The trick is to smoke the meat and not make the meat smoke
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Everything Is Under Control-Part 5

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This blog entry on the CyberQ WiFi has taken on a life of its own. I originally was thinking a single entry was all I needed. But there is a lot to talk about and it is now going to take up 6 entries. So far PART 1 of this 6 part entry about the CyberQ WiFi has discussed pit controllers and why you might want one. Next PART 2 discussed the specific unit I bought and why I chose it. PART 3 discussed setting the CyberQ up on a WiFI network and the two possible methods of doing this. It also covered the first method: Adhoc Pairing in more depth. The second method, called Infrastructure Mode, was the subject of PART 4. This entry will discuss attaching the unit to my Big Green Egg. I should note that the procedure is quite similar for all pits. The main difference would be in the adapter unit used to attach the blower fan to the brand grill/smoker you have. PART 6 will discuss some of the first cooks I’ve done with the CyberQ WiFi and what I have learned about it so far.

WARNING: Just because you saw it on YouTube that doesn’t mean it is right. There are many videos on YouTube showing people setting up and/or using their CyberQ WiFi’s. I watched these videos after reading the owners manual and viewing all of the information I could get on the BBQ Guru Company’s website. Many of the YouTube videos showed the Cyber Q installed incorrectly in some way. The information in this blog is based on the Owner’s Manual and FAQ’s on the BBQ Guru website. Often I would see people in the YouTube videos who’s Big Green Egg was set up incorrectly. Often they were lighting it or using it in a manner different than accepted practice. As soon as I saw this in a particular video, I basically gave no credibility to anything I heard them say RE: setting up or using the CyberQ.



INSTALLATION:
The setup for any grill is basically going to involve these steps, the details will vary a little. The biggest difference will be in the adaptor used to attach the fan to a particular model grill/smoker. Here are the steps involved installing the Cyber Q WiFi on my Big Green Egg and starting a cook:

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Install the Adaptor: BBQ Guru makes nearly 20 different adaptors to allow you to attach the Blower Fan to your particular model smoker. The model for my large Big Green Egg is called the Ceramic Adaptor and is said to fit most Medium to XL sized ceramic grills. There are other adaptors for certain specific model ceramic grills which use a different sized lower grate. The adaptor for the BGE is a rectangular s/s plate with a hole in the middle. Attached to the plate is a s/s tube projecting out from the hole. This tube is where the fan plugs into. There is also an adjustment clip attached to one side of the plate. This clip can be slid up a bit to close off any air gaps. Depending on the vertical dimension of your grate opening, the plate can be oriented in the horizontal or vertical direction. The steps are as follows:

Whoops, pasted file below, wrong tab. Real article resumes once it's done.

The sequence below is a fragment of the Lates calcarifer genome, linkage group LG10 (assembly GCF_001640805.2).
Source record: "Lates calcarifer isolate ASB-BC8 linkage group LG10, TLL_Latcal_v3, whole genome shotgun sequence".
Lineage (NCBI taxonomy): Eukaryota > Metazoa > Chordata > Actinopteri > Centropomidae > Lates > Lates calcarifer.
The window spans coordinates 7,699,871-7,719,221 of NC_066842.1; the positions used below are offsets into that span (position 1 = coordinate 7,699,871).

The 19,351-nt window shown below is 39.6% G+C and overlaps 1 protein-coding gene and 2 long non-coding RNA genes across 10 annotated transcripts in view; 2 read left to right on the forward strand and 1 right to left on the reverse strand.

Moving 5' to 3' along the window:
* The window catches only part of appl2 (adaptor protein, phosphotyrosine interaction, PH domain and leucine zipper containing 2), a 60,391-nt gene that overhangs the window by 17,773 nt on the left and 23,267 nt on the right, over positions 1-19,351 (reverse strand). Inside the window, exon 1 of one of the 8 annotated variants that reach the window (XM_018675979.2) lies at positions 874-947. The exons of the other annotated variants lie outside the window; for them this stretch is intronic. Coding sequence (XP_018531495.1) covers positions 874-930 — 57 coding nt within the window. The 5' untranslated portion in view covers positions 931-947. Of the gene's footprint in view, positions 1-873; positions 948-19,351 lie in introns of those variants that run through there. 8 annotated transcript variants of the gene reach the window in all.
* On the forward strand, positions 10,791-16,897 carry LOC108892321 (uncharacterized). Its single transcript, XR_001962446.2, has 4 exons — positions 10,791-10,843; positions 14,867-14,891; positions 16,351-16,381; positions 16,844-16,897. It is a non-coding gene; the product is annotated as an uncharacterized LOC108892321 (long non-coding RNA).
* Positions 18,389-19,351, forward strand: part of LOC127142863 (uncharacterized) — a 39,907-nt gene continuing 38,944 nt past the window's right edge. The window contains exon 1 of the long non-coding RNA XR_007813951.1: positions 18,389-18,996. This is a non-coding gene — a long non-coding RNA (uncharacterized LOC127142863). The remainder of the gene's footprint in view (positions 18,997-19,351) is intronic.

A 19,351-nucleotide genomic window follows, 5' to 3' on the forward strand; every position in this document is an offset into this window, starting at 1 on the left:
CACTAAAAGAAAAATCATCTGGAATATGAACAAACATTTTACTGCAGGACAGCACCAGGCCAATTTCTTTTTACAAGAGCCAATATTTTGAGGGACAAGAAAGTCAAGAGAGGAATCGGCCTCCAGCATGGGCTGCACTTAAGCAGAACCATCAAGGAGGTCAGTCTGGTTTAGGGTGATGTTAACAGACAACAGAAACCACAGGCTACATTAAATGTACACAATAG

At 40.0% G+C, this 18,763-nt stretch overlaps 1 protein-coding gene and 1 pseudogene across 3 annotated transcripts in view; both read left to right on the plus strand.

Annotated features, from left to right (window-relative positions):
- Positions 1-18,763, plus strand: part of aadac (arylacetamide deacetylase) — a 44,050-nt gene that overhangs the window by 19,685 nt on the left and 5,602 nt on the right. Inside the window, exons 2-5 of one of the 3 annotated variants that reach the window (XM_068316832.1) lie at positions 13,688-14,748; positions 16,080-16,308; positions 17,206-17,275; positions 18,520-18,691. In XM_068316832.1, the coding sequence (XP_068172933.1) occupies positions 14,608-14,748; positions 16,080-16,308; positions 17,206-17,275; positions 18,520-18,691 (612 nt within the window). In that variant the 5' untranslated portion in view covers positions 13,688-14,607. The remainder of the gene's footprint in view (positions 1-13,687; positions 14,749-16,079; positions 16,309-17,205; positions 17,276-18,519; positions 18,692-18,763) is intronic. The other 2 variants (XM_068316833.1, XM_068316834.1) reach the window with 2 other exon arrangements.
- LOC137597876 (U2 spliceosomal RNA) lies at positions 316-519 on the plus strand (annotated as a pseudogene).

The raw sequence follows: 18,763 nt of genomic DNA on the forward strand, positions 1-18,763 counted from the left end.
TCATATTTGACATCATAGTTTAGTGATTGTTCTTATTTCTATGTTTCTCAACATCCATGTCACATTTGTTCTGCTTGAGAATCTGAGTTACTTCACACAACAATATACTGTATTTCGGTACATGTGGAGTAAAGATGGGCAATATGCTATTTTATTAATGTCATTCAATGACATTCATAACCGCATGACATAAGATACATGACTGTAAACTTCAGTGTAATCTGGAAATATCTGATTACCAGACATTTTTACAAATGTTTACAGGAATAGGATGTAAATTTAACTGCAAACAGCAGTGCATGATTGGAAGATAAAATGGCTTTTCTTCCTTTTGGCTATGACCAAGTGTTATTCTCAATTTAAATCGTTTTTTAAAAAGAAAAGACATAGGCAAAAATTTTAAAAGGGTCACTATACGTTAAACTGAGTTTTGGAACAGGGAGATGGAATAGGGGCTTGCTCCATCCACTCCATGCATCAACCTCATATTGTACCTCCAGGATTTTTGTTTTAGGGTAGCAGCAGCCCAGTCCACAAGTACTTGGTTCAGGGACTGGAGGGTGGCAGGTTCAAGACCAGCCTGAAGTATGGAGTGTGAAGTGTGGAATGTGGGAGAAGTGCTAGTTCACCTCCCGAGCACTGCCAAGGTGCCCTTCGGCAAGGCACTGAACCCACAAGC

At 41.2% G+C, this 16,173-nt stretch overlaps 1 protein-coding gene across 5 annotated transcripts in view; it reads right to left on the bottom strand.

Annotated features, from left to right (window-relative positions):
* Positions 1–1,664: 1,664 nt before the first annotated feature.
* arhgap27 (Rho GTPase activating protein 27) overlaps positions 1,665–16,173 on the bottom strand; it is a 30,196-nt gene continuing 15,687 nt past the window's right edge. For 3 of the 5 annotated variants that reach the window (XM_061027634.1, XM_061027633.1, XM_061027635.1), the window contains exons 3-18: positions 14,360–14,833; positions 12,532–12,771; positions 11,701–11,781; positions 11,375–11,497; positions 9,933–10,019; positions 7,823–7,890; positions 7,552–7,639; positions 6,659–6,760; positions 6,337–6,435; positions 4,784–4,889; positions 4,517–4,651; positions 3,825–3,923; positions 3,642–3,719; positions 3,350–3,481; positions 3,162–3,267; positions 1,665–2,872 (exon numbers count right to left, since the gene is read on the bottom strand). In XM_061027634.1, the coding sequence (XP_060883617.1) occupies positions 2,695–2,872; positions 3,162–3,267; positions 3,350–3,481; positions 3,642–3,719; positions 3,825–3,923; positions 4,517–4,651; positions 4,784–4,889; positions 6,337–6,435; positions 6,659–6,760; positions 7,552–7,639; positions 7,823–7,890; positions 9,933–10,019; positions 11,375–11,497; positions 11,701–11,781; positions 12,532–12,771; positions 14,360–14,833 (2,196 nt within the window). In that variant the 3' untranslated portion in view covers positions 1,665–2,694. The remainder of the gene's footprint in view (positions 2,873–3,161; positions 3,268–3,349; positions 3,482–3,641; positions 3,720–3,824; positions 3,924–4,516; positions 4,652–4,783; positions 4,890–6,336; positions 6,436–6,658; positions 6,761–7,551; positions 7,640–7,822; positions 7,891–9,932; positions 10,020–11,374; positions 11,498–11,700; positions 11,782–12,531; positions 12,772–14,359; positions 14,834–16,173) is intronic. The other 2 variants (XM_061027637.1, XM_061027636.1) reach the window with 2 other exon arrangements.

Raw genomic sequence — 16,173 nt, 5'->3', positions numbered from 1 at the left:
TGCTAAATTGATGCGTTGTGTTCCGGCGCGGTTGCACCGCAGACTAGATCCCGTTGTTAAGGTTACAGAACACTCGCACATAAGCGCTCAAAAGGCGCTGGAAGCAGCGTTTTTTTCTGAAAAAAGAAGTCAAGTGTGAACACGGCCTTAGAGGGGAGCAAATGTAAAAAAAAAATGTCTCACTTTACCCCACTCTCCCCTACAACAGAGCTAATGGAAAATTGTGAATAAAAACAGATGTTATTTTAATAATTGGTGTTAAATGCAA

• Remove both the outer draft door and the inner spark arresting screen by sliding them to the right until they slide out of the top and bottom tracks.
  • Use the Ash Tool and Ash pan to clean out any ash from your last cooking session.
  • For my LBGE I orient the plate horizontally with the extender clip on top. Before installing the plate in the tracks, push the clip at the top as far to the left as possible so it is flush with the left side of the plate.
  • You do not actually slide the plate in from the right side, like you do for the draft door. Instead you start on the very left side and lift and tilt the plate into place.
  • Tilt the top of the plate forward and slip it into up and into the upper track for the draft door. You start tilting it back to the vertical position while raising it as high as possible into the upper track.
  • When the plate is close to vertical and as high as possible in the upper track, you should have the clearance to swing the bottom of the plate up and over the lip of the bottom track.
  • Next begin to lower the plate so it engages into the lower track. This is definitely a two-handed operation and is a bit tricky. You are actually bending a flat plate into a slightly curved position to fit into the top and bottom tracks.